Sections of the industry that use natural gas as fuel or feedstock and the city-gas marketing companies are bearing the brunt of record high spot market rates of liquefied natural gas (LNG) in the global markets.
With their margins coming under severe pressure, these firms have already or will soon raise the prices of the goods they sell, leading to a spiralling of prices of items ranging from urea to ceramics and food supplied by hotels and restaurants.
Among the industries that consume natural gas, many don’t have access to cheaper domestic gas. For some extremely price sensitive user industries like the power sector, landed price of more than $6-8 per million British thermal units (mbtu) makes it unsustainable to continue operations.
Asian spot LNG rates had climbed from $6.9/ mbtu at the beginning of the fiscal year to $17.7/mbtu at August end. Prices have crossed $33/mbtu in early October amid low stocks, high demand and limited supply of the fuel.
Thankfully, the rise in international LNG prices coincided with substantial jump in domestic gas production, helping in cutting import dependency of natural gas from 54% in April-August, 2020 to 49% in the corresponding period this year.
The impact of higher LNG prices are being felt disproportionately among users depending on factors such as access to cheaper domestic gas and government subsidies.
Also, since most of the LNG imports are carried out under long-term contracts at predetermined prices, the surge in end-prices in the country are much lower than the rise recorded in global spot prices.
“Majority of India’s LNG imports are done through long-term contracts, which are insulated from the current rise in spot market rates,” Debashish Mishra, leader of energy, resources and industrial products at Deloitte India told FE, adding that “most of LNG imports are linked to crude oil rates, and even though crude is currently trading at high prices, the surge is significantly lower than the rate hikes seen in Asian spot LNG or coal”. “No sector in India has the ability to buy LNG at $30/mbtu,” Mishra added.
The city gas distribution (CGD) sector — the second largest natural gas consumer in the country — gets cheaper domestic gas under administered price mechanism (APM) for the domestic piped natural gas (PNG) and compressed natural gas (CNG) categories. However, they have to import some LNG at spot price to meet the industrial and commercial PNG demand.
Gujarat Gas has the highest exposure to industrial demand among CGD entities, and the company had increased industrial PNG rates in August by 13% and by another 20% earlier this month. Ceramic manufacturers in Morbi, Gujarat — its largest customers — “have no option but to pass through the costs to the end consumers,” Nilesh Jetpariya, president of Morbi Ceramic Association, told FE.
The Union government recently raised the price of domestically produced gas under APM by 62% to $2.9/mbtu, effective for six months starting October 1. The CGD sector is also the largest consumer of domestic APM gas, which used 2,543 million standard cubic meters (mscm) of domestic gas and 1,855 mscm of imported LNG in the April-August period, recording 86% and 90% annual increase, respectively.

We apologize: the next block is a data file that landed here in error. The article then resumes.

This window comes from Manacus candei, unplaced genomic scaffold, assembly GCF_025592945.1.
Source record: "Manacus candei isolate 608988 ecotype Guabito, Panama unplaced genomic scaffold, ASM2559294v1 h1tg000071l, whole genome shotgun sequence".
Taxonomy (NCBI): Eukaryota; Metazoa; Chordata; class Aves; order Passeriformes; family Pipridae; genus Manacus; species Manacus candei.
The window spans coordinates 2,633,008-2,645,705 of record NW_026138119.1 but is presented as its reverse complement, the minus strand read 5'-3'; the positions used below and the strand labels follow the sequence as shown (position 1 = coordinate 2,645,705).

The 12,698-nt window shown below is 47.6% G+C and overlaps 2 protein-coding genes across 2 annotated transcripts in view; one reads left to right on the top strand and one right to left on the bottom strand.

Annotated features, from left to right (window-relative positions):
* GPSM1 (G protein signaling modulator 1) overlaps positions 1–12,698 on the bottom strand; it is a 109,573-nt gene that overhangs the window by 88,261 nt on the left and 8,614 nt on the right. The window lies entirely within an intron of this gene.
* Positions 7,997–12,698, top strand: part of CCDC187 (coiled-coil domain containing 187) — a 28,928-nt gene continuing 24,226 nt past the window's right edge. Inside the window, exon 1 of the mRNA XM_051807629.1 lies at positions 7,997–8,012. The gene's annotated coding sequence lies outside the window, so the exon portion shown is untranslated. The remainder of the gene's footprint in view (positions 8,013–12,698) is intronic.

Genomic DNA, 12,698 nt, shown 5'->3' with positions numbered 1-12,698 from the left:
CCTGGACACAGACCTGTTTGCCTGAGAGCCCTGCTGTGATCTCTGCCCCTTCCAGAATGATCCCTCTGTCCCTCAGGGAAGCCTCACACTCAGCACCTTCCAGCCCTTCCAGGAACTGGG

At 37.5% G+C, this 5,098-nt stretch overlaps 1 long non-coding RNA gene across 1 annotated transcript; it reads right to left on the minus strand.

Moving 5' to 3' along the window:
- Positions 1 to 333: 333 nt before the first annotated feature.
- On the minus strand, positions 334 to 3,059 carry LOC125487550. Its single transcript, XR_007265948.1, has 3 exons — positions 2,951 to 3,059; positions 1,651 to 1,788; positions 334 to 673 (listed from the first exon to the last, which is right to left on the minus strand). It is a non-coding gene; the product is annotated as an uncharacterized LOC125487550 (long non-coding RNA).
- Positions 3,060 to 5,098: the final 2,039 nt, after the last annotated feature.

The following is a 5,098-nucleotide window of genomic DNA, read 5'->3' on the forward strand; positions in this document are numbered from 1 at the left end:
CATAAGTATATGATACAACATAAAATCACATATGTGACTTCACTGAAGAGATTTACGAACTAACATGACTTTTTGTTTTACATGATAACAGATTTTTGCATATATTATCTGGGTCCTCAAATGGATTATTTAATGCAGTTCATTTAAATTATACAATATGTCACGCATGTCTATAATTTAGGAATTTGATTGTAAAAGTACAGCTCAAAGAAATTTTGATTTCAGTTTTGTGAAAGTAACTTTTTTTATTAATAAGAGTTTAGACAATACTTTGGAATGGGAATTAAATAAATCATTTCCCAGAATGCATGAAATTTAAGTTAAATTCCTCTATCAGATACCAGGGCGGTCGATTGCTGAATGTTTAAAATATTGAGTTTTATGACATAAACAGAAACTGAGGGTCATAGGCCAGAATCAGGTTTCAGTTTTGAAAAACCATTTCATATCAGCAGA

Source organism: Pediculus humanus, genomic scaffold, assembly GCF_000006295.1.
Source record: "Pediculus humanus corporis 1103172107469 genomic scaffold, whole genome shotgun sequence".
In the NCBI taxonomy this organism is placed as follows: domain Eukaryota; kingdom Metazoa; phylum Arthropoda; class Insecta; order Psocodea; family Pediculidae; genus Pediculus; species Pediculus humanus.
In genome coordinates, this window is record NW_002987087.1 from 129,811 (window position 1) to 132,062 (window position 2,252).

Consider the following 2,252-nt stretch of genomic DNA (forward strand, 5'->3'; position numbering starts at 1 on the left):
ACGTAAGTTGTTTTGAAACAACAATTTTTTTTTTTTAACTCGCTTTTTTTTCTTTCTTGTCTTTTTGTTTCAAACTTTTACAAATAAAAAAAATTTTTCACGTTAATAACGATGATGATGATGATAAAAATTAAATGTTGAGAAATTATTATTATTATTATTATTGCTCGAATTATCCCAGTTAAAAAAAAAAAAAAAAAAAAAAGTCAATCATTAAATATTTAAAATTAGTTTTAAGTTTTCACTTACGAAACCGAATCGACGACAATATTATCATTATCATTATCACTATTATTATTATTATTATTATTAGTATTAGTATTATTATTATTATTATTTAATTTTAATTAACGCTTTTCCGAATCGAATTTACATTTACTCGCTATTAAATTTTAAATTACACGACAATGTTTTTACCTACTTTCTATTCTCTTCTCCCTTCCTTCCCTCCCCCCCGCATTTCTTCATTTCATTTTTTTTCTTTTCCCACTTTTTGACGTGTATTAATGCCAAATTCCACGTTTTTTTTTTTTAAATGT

After the government’s APM price revision, CNG prices have been raised to the current levels of Rs 49.76/kg in Delhi and Rs 57.54/kg in Mumbai from Rs 45.2/kg and Rs 51.98/kg in these respective cities in August. However, analysts at Edelweiss Securities pointed out that even if domestic “gas prices soar to $7.2/mbtu, CNG shall remain 35% cheaper than (the current Delhi rates of) diesel and half that of petrol”.
Natural gas consumption by the fertiliser sector — the largest user of the fuel — inched up 2% annually to 7,556 mscm in April-August with domestic gas usage falling 10.9% (to 2,700 mscm) and imported LNG consumption increasing 11.2% annually (to 4,856 mscm) in the same period. Out of 32 urea plants in India, 30 use natural gas as a feedstock and according to CARE Ratings, gas constitutes about 80% of the raw material cost for urea manufacturing.
The government controls price of urea and its retail price is capped at Rs 5,360/tonne; manufacturers are compensated through subsidies for the market prices unrealised. The fertilizer subsidy for FY22 was initially fixed at Rs 79,530 crore out of which Rs 58,767 crore was earmarked as the urea subsidy. On June 16, the Centre had announced Rs 14,775-crore additional subsidy over and above the budget estimate as it increased the subsidy on non-urea fertilizer diammonium phosphate (DAP). Last week, the government approved an additional fertiliser subsidy of over Rs 28,000 crore, making the total estimated outgo on fertiliser subsidies in FY22 to Rs 1.23 lakh crore.
The country’s gas output in April-August increased 21% to 13,627 mscm with production ramping up at the difficult fields of Reliance Industries and BP’s KG-D6 Block and ONGC’s KG-DWN 98/2 block off the east coast. Though the ceiling price for gas to be produced from these difficult fields was also raised by 69% to $6.13/mbtu, it remains much lower than imported LNG rates.
In April-August, LNG import volumes had inched up 0.7% on a year-on-year (y-o-y) basis to 13,033 mscm. However, the value of imports in the same timeframe had increased 68% y-o-y to $4.2 billion. Domestic natural gas consumption had increased 10.1% y-o-y to 26,660 mscm in the same period. In the corresponding timeline in 2019, before the impact of the coronavirus, LNG import was 13,618 mscm and the value of the import was $3.9 billion.